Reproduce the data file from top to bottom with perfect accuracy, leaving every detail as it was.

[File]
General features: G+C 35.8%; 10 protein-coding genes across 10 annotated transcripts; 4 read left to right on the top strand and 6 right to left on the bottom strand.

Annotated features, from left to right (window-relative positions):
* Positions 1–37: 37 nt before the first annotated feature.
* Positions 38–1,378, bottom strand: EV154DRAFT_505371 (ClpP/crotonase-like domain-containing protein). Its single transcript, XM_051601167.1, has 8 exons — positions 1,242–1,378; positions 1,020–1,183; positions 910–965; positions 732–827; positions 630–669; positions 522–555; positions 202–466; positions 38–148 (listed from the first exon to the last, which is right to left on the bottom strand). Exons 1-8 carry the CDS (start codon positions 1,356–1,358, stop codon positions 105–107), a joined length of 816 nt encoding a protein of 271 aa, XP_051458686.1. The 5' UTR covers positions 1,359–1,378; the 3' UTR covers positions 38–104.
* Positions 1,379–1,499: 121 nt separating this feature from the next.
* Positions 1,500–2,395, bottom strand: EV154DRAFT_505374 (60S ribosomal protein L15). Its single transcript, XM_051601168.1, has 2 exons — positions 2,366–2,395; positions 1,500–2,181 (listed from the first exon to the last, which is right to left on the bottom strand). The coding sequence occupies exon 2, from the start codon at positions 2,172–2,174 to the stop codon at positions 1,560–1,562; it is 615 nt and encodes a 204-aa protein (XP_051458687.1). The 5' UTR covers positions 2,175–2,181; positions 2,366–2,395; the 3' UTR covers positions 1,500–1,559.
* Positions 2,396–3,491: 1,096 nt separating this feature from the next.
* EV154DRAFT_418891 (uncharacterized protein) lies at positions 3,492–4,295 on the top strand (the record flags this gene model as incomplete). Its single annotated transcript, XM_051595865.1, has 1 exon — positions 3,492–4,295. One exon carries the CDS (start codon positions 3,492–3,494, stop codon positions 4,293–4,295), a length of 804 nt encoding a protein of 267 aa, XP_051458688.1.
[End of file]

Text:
General features: G+C 35.8%; 10 protein-coding genes across 10 annotated transcripts; 4 read left to right on the top strand and 6 right to left on the bottom strand.

Annotated features, from left to right (window-relative positions):
* Positions 1–37: 37 nt before the first annotated feature.
* Positions 38–1,378, bottom strand: EV154DRAFT_505371 (ClpP/crotonase-like domain-containing protein). Its single transcript, XM_051601167.1, has 8 exons — positions 1,242–1,378; positions 1,020–1,183; positions 910–965; positions 732–827; positions 630–669; positions 522–555; positions 202–466; positions 38–148 (listed from the first exon to the last, which is right to left on the bottom strand). Exons 1-8 carry the CDS (start codon positions 1,356–1,358, stop codon positions 105–107), a joined length of 816 nt encoding a protein of 271 aa, XP_051458686.1. The 5' UTR covers positions 1,359–1,378; the 3' UTR covers positions 38–104.
* Positions 1,379–1,499: 121 nt separating this feature from the next.
* Positions 1,500–2,395, bottom strand: EV154DRAFT_505374 (60S ribosomal protein L15). Its single transcript, XM_051601168.1, has 2 exons — positions 2,366–2,395; positions 1,500–2,181 (listed from the first exon to the last, which is right to left on the bottom strand). The coding sequence occupies exon 2, from the start codon at positions 2,172–2,174 to the stop codon at positions 1,560–1,562; it is 615 nt and encodes a 204-aa protein (XP_051458687.1). The 5' UTR covers positions 2,175–2,181; positions 2,366–2,395; the 3' UTR covers positions 1,500–1,559.
* Positions 2,396–3,491: 1,096 nt separating this feature from the next.
* EV154DRAFT_418891 (uncharacterized protein) lies at positions 3,492–4,295 on the top strand (the record flags this gene model as incomplete). Its single annotated transcript, XM_051595865.1, has 1 exon — positions 3,492–4,295. One exon carries the CDS (start codon positions 3,492–3,494, stop codon positions 4,293–4,295), a length of 804 nt encoding a protein of 267 aa, XP_051458688.1.